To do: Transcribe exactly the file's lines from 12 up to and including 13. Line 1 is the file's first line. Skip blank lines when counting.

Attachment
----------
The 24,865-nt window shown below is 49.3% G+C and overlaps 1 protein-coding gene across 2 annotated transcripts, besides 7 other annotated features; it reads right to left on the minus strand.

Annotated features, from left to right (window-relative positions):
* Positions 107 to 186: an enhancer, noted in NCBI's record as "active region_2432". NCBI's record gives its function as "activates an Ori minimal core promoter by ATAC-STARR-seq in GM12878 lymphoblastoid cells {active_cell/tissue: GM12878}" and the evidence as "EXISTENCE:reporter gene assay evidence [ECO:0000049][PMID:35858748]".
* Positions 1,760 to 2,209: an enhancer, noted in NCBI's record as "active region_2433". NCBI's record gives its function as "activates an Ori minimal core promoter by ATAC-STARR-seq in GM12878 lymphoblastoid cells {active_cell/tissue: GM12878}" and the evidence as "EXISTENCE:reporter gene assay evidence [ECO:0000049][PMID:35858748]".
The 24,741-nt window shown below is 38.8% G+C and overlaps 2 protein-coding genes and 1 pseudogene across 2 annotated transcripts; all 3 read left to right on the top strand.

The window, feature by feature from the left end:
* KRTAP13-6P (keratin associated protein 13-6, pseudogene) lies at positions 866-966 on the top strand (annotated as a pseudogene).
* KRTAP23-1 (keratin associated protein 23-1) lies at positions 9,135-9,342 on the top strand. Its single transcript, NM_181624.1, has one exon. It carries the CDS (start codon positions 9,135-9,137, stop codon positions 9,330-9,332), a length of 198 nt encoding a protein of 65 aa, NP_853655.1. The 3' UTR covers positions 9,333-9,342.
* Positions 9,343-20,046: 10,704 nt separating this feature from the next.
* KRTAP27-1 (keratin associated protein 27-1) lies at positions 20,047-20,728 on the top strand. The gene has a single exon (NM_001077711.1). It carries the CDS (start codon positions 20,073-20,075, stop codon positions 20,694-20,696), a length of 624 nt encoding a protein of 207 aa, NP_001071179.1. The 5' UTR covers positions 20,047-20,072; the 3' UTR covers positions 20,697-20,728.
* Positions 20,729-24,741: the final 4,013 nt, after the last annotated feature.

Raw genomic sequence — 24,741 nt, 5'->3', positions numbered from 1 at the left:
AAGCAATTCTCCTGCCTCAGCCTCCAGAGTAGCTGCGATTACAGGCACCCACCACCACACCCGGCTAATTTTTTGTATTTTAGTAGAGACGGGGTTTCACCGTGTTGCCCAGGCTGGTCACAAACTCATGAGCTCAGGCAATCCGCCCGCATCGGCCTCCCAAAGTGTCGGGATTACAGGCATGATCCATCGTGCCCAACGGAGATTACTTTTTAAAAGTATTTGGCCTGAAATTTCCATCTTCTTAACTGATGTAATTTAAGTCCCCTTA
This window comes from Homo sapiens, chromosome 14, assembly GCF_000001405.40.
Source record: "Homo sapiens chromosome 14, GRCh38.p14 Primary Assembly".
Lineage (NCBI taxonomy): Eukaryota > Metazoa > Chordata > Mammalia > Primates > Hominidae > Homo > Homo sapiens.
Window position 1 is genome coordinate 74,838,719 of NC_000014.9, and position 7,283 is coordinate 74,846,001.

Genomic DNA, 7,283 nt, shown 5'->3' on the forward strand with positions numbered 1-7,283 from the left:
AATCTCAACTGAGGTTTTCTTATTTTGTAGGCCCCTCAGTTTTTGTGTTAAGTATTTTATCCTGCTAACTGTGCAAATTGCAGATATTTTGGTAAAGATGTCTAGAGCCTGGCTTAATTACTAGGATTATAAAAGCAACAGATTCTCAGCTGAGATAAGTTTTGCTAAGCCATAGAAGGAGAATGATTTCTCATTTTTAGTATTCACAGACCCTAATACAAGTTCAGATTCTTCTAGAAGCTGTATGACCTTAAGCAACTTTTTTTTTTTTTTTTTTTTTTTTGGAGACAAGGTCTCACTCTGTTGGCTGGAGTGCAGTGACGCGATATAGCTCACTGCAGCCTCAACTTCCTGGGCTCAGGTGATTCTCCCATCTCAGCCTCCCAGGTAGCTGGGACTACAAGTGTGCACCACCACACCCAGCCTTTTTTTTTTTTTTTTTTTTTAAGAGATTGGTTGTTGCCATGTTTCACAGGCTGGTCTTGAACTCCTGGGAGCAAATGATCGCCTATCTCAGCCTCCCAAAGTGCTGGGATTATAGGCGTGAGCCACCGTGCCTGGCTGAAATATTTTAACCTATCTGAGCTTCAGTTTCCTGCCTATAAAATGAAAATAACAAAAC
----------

Raw genomic sequence — 24,741 nt, 5'->3', positions numbered from 1 at the left:
AAGCAATTCTCCTGCCTCAGCCTCCAGAGTAGCTGCGATTACAGGCACCCACCACCACACCCGGCTAATTTTTTGTATTTTAGTAGAGACGGGGTTTCACCGTGTTGCCCAGGCTGGTCACAAACTCATGAGCTCAGGCAATCCGCCCGCATCGGCCTCCCAAAGTGTCGGGATTACAGGCATGATCCATCGTGCCCAACGGAGATTACTTTTTAAAAGTATTTGGCCTGAAATTTCCATCTTCTTAACTGATGTAATTTAAGTCCCCTTA